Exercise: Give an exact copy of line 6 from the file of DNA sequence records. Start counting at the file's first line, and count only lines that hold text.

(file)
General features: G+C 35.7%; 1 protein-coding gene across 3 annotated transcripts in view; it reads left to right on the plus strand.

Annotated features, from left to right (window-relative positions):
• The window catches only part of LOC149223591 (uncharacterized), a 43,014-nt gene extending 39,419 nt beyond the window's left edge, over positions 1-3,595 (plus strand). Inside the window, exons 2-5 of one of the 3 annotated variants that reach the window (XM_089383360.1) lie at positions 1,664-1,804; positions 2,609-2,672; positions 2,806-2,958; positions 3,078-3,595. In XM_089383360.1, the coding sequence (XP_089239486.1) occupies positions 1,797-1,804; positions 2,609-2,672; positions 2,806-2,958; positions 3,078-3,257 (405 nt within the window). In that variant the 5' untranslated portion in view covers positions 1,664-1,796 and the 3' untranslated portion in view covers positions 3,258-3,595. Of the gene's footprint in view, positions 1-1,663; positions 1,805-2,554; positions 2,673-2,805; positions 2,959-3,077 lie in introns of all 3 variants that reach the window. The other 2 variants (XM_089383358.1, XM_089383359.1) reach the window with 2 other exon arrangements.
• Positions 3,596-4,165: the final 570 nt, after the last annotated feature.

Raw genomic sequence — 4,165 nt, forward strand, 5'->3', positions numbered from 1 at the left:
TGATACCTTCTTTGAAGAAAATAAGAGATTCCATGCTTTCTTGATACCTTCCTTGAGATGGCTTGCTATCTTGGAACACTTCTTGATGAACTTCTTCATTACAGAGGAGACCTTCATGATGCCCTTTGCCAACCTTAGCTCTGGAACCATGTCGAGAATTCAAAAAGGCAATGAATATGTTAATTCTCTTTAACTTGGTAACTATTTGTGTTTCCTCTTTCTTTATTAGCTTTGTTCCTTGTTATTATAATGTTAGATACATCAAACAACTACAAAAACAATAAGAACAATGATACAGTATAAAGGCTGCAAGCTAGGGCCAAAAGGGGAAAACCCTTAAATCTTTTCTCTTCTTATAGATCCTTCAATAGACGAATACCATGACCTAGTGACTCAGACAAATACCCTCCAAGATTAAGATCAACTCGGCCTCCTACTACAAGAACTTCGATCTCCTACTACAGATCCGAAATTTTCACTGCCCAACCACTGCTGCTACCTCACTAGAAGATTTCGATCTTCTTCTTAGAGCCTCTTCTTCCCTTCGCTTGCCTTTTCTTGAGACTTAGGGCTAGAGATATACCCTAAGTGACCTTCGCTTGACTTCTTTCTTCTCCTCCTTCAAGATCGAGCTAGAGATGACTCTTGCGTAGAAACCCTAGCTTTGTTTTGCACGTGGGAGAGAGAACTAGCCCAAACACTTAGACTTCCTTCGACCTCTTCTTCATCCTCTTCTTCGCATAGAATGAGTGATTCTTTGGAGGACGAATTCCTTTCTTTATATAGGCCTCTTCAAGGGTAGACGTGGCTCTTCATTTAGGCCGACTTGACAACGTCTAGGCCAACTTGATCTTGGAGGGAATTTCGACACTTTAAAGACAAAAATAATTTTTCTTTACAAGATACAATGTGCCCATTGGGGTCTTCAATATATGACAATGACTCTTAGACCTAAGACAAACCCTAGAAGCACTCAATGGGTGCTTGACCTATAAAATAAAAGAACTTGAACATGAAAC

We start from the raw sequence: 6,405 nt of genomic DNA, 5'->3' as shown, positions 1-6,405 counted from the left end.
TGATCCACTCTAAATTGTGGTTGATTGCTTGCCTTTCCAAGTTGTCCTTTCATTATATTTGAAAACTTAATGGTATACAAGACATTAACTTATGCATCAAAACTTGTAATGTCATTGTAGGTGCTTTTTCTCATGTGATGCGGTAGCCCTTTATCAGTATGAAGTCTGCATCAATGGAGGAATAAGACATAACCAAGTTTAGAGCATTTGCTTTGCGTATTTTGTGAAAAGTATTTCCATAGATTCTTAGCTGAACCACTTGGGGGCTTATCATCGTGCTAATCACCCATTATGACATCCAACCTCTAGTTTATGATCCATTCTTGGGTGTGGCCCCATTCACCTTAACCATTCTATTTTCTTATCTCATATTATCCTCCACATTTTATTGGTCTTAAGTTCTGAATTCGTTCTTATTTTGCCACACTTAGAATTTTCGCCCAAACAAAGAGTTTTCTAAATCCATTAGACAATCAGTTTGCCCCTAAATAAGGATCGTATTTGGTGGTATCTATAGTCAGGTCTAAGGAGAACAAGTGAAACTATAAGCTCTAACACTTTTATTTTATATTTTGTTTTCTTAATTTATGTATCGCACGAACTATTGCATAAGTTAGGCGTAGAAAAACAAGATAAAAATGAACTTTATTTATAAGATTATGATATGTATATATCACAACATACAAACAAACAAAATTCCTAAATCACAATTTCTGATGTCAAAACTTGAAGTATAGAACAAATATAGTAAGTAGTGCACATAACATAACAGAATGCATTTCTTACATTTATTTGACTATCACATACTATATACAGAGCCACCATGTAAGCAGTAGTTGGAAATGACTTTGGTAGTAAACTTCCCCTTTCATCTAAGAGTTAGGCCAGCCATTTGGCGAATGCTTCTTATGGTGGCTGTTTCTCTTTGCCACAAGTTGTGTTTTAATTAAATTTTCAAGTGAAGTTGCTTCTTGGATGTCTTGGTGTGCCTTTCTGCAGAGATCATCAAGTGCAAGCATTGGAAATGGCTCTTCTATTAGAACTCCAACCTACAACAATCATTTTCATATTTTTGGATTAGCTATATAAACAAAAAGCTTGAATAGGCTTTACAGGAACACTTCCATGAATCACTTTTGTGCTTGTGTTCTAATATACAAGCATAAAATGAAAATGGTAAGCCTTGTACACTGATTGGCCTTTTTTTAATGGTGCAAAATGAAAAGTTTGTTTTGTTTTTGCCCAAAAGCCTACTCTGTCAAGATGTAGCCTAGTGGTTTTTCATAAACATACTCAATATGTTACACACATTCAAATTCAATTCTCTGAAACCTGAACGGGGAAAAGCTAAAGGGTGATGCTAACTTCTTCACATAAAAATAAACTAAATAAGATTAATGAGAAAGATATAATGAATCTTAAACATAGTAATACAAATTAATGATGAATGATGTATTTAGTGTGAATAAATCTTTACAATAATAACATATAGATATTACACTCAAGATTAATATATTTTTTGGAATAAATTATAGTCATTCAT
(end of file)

TGATACCTTCTTTGAAGAAAATAAGAGATTCCATGCTTTCTTGATACCTTCCTTGAGATGGCTTGCTATCTTGGAACACTTCTTGATGAACTTCTTCATTACAGAGGAGACCTTCATGATGCCCTTTGCCAACCTTAGCTCTGGAACCATGTCGAGAATTCAAAAAGGCAATGAATATGTTAATTCTCTTTAACTTGGTAACTATTTGTGTTTCCTCTTTCTTTATTAGCTTTGTTCCTTGTTATTATAATGTTAGATACATCAAACAACTACAAAAACAATAAGAACAATGATACAGTATAAAGGCTGCAAGCTAGGGCCAAAAGGGGAAAACCCTTAAATCTTTTCTCTTCTTATAGATCCTTCAATAGACGAATACCATGACCTAGTGACTCAGACAAATACCCTCCAAGATTAAGATCAACTCGGCCTCCTACTACAAGAACTTCGATCTCCTACTACAGATCCGAAATTTTCACTGCCCAACCACTGCTGCTACCTCACTAGAAGATTTCGATCTTCTTCTTAGAGCCTCTTCTTCCCTTCGCTTGCCTTTTCTTGAGACTTAGGGCTAGAGATATACCCTAAGTGACCTTCGCTTGACTTCTTTCTTCTCCTCCTTCAAGATCGAGCTAGAGATGACTCTTGCGTAGAAACCCTAGCTTTGTTTTGCACGTGGGAGAGAGAACTAGCCCAAACACTTAGACTTCCTTCGACCTCTTCTTCATCCTCTTCTTCGCATAGAATGAGTGATTCTTTGGAGGACGAATTCCTTTCTTTATATAGGCCTCTTCAAGGGTAGACGTGGCTCTTCATTTAGGCCGACTTGACAACGTCTAGGCCAACTTGATCTTGGAGGGAATTTCGACACTTTAAAGACAAAAATAATTTTTCTTTACAAGATACAATGTGCCCATTGGGGTCTTCAATATATGACAATGACTCTTAGACCTAAGACAAACCCTAGAAGCACTCAATGGGTGCTTGACCTATAAAATAAAAGAACTTGAACATGAAAC